The afterlife -- Old Testament versus New
The hope for a life after death among the ancient Hebrews was very down to earth. There were many religions in the ancient Near East which were much more fancy -- religions that said we live on as spirit beings after the death of our bodies. The ancient Hebrews rejected that. Their hope was for a resurrection of themselves in their original bodies at the time of the coming of the Messiah -- when the earth would be returned to its original Edenic condition. They envisaged living in a new Eden.
Their scorn for belief in an immediate life after death is eloquently expressed in Ecclesiastes 9: 5-7, 10.
5 For the living know that they shall die: but the dead know not any thing, neither have they any more a reward; for the memory of them is forgotten.
6 Also their love, and their hatred, and their envy, is now perished; neither have they any more a portion for ever in any thing that is done under the sun.
10 Whatsoever thy hand findeth to do, do it with thy might; for there is no work, nor device, nor knowledge, nor wisdom, in the grave, whither thou goest
That's pretty final. Only a miracle can offer something after that.
Isaiah 45: 18
For thus saith the Lord that created the heavens; God himself that formed the earth and made it; he hath established it, he created it not in vain, he formed it to be inhabited
Isaiah 65 17
For, behold, I create new heavens and a new earth: and the former shall not be remembered, nor come into mind.
21 And they shall build houses, and inhabit them; and they shall plant vineyards, and eat the fruit of them.
22 They shall not build, and another inhabit; they shall not plant, and another eat: for as the days of a tree are the days of my people, and mine elect shall long enjoy the work of their hands.
23 They shall not labour in vain, nor bring forth for trouble; for they are the seed of the blessed of the Lord, and their offspring with them.
24 And it shall come to pass, that before they call, I will answer; and while they are yet speaking, I will hear.
25 The wolf and the lamb shall feed together, and the lion shall eat straw like the bullock: and dust shall be the serpent's meat. They shall not hurt nor destroy in all my holy mountain, saith the Lord.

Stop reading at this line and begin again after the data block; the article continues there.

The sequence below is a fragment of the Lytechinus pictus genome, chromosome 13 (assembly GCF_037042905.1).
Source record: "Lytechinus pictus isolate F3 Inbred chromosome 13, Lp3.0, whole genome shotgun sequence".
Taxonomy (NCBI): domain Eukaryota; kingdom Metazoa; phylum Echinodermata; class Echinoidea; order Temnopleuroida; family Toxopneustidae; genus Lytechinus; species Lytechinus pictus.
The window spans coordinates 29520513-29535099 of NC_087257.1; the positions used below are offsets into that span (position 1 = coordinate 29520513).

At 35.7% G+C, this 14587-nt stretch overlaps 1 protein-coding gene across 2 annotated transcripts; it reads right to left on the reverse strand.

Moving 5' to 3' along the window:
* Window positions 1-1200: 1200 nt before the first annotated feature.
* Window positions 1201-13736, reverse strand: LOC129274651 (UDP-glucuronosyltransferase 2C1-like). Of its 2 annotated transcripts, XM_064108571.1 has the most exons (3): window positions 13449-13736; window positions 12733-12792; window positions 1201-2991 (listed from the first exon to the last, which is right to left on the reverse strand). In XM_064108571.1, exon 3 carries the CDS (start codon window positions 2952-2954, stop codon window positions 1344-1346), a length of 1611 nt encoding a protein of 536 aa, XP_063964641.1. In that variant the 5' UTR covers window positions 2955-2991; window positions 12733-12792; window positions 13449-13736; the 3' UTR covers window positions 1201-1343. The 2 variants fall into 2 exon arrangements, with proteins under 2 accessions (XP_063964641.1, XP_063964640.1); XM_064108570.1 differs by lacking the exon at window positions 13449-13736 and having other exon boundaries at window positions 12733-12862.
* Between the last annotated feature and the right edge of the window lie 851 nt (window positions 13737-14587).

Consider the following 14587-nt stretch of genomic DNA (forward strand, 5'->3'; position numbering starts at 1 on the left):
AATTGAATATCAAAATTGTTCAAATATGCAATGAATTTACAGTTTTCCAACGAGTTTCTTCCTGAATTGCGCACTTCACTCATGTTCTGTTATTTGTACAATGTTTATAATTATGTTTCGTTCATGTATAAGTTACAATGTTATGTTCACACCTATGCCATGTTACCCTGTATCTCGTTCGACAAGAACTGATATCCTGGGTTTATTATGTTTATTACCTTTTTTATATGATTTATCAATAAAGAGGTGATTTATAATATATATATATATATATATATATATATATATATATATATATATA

So, a pretty terrestrial hope for the future.
And, surprisingly, the New Testament recorded that hope too:
For what is your life? It is even a vapour, that appeareth for a little time, and then vanisheth away."
And have you ever thought what you are saying when you pray as Jesus taught:
Thy Kingdom come; thy will be done ON EARTH, as it is in Heaven
Again the hope is for a future Edenic Kingdom on earth, not some airy-fairy life in heaven.
St Paul, however, rather upsets the applecart by preaching a version of the old Eastern beliefs that he knew well from his pre-conversion life.
1 Corinthians 15: 6
6 After that, he was seen of above five hundred brethren at once; of whom the greater part remain unto this present, but some are fallen asleep.
1 Corinthians 15: 42-44
42 So also is the resurrection of the dead. It is sown in corruption; it is raised in incorruption:
43 It is sown in dishonour; it is raised in glory: it is sown in weakness; it is raised in power:
44 It is sown a natural body; it is raised a spiritual body. There is a natural body, and there is a spiritual body.
1 Corinthians 15: 50-53
50 Now this I say, brethren, that flesh and blood cannot inherit the kingdom of God; neither doth corruption inherit incorruption.
51 Behold, I shew you a mystery; We shall not all sleep, but we shall all be changed,
52 In a moment, in the twinkling of an eye, at the last trump: for the trumpet shall sound, and the dead shall be raised incorruptible, and we shall be changed.
53 For this corruptible must put on incorruption, and this mortal must put on immortality.
But Paul was still not preaching an immediate spiritual life. As a good Jew, he looked forward to the day of judgment as the day on which resurrection takes place. Note in verse 6 he speaks of Christ's followers who have died as "asleep". They are not enjoying a new life in Heaven.
What Paul appears to have added is the idea that the Christians of his day were special. They only would undergo a spiritual transformation on the last day. And he expected that day imminently. Some early Christians would need to be resurrected and some would still be alive. So those alive would be transformed rather than resurrected.
But you still believe that you have got a soul inside you which is immortal and flits straight off into the spirit realm when your body dies? That's a pagan doctrine, I am afraid. I could quote text after text but in both the OT and the NT the soul is quite mortal:
27 Her princes in the midst thereof are like wolves ravening the prey, to shed blood, and to destroy souls, to get dishonest gain.
For what is a man profited, if he shall gain the whole world, and lose his own soul? or what shall a man give in exchange for his soul?
Psalms 146: 3, 4
3 Put not your trust in princes, nor in the son of man, in whom there is no help.
4 His breath goeth forth, he returneth to his earth; in that very day his thoughts perish.
As John 3:16 says, eternal life has to be earned (by believing). It is not automatic. The alternative is death pure and simple.
16 For God so loved the world, that he gave his only begotten Son, that whosoever believeth in him should not perish, but have everlasting life.
See you at the Resurrection?